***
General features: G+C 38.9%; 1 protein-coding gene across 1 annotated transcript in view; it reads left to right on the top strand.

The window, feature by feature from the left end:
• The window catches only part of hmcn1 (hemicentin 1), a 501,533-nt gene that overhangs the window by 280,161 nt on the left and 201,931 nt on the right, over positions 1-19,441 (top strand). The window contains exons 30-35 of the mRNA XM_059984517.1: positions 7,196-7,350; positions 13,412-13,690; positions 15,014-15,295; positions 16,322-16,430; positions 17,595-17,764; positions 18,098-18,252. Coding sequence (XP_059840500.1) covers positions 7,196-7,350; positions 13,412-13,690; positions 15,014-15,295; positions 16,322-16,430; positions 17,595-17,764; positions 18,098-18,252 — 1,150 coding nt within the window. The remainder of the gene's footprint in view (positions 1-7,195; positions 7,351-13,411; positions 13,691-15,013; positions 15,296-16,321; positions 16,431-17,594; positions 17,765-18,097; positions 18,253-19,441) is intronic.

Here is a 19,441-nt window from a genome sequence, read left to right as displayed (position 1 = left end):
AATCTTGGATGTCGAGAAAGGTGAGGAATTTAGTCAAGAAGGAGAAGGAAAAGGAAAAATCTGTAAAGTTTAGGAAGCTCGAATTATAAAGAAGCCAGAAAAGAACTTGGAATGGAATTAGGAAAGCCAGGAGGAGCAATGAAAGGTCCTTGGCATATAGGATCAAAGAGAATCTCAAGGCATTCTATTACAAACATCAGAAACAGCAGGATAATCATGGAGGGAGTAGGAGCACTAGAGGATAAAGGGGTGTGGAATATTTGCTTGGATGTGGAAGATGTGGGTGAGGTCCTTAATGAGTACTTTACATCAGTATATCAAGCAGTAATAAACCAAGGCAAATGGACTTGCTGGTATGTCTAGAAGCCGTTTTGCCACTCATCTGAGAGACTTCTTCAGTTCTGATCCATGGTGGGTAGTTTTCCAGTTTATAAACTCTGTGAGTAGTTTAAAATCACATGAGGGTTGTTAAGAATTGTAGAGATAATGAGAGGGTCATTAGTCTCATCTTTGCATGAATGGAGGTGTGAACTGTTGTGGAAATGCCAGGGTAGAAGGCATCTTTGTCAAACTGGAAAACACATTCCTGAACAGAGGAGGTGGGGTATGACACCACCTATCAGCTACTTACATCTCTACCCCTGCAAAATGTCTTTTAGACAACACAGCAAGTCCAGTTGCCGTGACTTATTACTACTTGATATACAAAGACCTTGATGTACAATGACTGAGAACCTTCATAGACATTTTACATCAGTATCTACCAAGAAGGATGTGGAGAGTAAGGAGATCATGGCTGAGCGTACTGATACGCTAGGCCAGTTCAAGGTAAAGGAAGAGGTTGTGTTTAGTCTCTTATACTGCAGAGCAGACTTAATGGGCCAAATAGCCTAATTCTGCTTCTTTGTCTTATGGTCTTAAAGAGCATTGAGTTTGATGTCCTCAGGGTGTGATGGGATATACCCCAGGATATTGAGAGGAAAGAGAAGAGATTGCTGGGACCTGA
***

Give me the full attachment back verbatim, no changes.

General features: G+C 38.9%; 1 protein-coding gene across 1 annotated transcript in view; it reads left to right on the top strand.

The window, feature by feature from the left end:
• The window catches only part of hmcn1 (hemicentin 1), a 501,533-nt gene that overhangs the window by 280,161 nt on the left and 201,931 nt on the right, over positions 1-19,441 (top strand). The window contains exons 30-35 of the mRNA XM_059984517.1: positions 7,196-7,350; positions 13,412-13,690; positions 15,014-15,295; positions 16,322-16,430; positions 17,595-17,764; positions 18,098-18,252. Coding sequence (XP_059840500.1) covers positions 7,196-7,350; positions 13,412-13,690; positions 15,014-15,295; positions 16,322-16,430; positions 17,595-17,764; positions 18,098-18,252 — 1,150 coding nt within the window. The remainder of the gene's footprint in view (positions 1-7,195; positions 7,351-13,411; positions 13,691-15,013; positions 15,296-16,321; positions 16,431-17,594; positions 17,765-18,097; positions 18,253-19,441) is intronic.

Here is a 19,441-nt window from a genome sequence, read left to right as displayed (position 1 = left end):
AATCTTGGATGTCGAGAAAGGTGAGGAATTTAGTCAAGAAGGAGAAGGAAAAGGAAAAATCTGTAAAGTTTAGGAAGCTCGAATTATAAAGAAGCCAGAAAAGAACTTGGAATGGAATTAGGAAAGCCAGGAGGAGCAATGAAAGGTCCTTGGCATATAGGATCAAAGAGAATCTCAAGGCATTCTATTACAAACATCAGAAACAGCAGGATAATCATGGAGGGAGTAGGAGCACTAGAGGATAAAGGGGTGTGGAATATTTGCTTGGATGTGGAAGATGTGGGTGAGGTCCTTAATGAGTACTTTACATCAGTATATCAAGCAGTAATAAACCAAGGCAAATGGACTTGCTGGTATGTCTAGAAGCCGTTTTGCCACTCATCTGAGAGACTTCTTCAGTTCTGATCCATGGTGGGTAGTTTTCCAGTTTATAAACTCTGTGAGTAGTTTAAAATCACATGAGGGTTGTTAAGAATTGTAGAGATAATGAGAGGGTCATTAGTCTCATCTTTGCATGAATGGAGGTGTGAACTGTTGTGGAAATGCCAGGGTAGAAGGCATCTTTGTCAAACTGGAAAACACATTCCTGAACAGAGGAGGTGGGGTATGACACCACCTATCAGCTACTTACATCTCTACCCCTGCAAAATGTCTTTTAGACAACACAGCAAGTCCAGTTGCCGTGACTTATTACTACTTGATATACAAAGACCTTGATGTACAATGACTGAGAACCTTCATAGACATTTTACATCAGTATCTACCAAGAAGGATGTGGAGAGTAAGGAGATCATGGCTGAGCGTACTGATACGCTAGGCCAGTTCAAGGTAAAGGAAGAGGTTGTGTTTAGTCTCTTATACTGCAGAGCAGACTTAATGGGCCAAATAGCCTAATTCTGCTTCTTTGTCTTATGGTCTTAAAGAGCATTGAGTTTGATGTCCTCAGGGTGTGATGGGATATACCCCAGGATATTGAGAGGAAAGAGAAGAGATTGCTGGGACCTGA